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sigma notation - HSN forum

# sigma notation

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### #1Hev

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Posted 28 February 2007 - 08:10 PM

Find Sn= (n-1) above r=0 under 3^r

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### #2Steve

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Posted 01 March 2007 - 09:00 PM

OK, first of all just a general thing about the notation. It's nothing special! All means is:

When the number on top of the is finite (i.e. not ) this is called a partial (or finite) sum.

There are two special types of sequences: arithmetic and geometric. For these we have formulae for the nth partial sum.

You can check to see if the terms come from a geometric sequence by dividing any term by the term immediately before it. It is a geometric series if this number is the same no matter which term you do this for. This number is called the common ratio.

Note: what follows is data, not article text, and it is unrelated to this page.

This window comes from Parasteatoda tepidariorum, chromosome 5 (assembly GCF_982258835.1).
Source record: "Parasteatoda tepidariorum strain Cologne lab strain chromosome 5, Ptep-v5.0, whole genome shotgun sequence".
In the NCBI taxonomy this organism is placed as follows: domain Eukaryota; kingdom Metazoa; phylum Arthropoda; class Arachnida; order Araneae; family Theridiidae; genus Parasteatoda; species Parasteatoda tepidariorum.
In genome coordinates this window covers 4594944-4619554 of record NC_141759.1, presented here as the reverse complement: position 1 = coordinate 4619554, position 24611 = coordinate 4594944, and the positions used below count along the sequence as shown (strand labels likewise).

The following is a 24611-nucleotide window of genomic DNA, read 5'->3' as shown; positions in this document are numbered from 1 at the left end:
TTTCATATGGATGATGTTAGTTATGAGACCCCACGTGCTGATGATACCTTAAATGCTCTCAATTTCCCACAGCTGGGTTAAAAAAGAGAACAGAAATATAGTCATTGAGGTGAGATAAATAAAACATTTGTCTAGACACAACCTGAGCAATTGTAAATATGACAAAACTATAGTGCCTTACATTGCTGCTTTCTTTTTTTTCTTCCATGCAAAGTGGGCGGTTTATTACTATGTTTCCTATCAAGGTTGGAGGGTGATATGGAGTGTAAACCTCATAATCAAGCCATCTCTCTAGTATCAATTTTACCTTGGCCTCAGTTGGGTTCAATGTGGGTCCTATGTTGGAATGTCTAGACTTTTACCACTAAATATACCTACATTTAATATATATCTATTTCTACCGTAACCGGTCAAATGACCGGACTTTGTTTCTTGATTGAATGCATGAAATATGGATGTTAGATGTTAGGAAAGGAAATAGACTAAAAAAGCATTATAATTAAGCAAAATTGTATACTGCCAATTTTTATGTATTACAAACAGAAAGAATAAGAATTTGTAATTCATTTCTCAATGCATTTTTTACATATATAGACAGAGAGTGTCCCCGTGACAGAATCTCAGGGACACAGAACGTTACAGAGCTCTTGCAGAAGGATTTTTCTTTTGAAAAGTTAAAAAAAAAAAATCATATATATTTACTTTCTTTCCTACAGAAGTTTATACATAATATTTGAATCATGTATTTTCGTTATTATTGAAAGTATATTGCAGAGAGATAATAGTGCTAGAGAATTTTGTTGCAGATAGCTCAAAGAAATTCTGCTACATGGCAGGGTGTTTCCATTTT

In our case, . So the common ratio is .

The formula for the sum to n terms where the terms come from a geometric sequence is:

where r is the common ratio and the first term of the sum is a. In our case .

Does this help?
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### #3Hev

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Posted 01 March 2007 - 11:52 PM

yeah i got it all now thanks

think i was just far too tired for maths.

know the feeling? haha

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### #4Steve

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Posted 04 March 2007 - 06:24 PM

Certainly do
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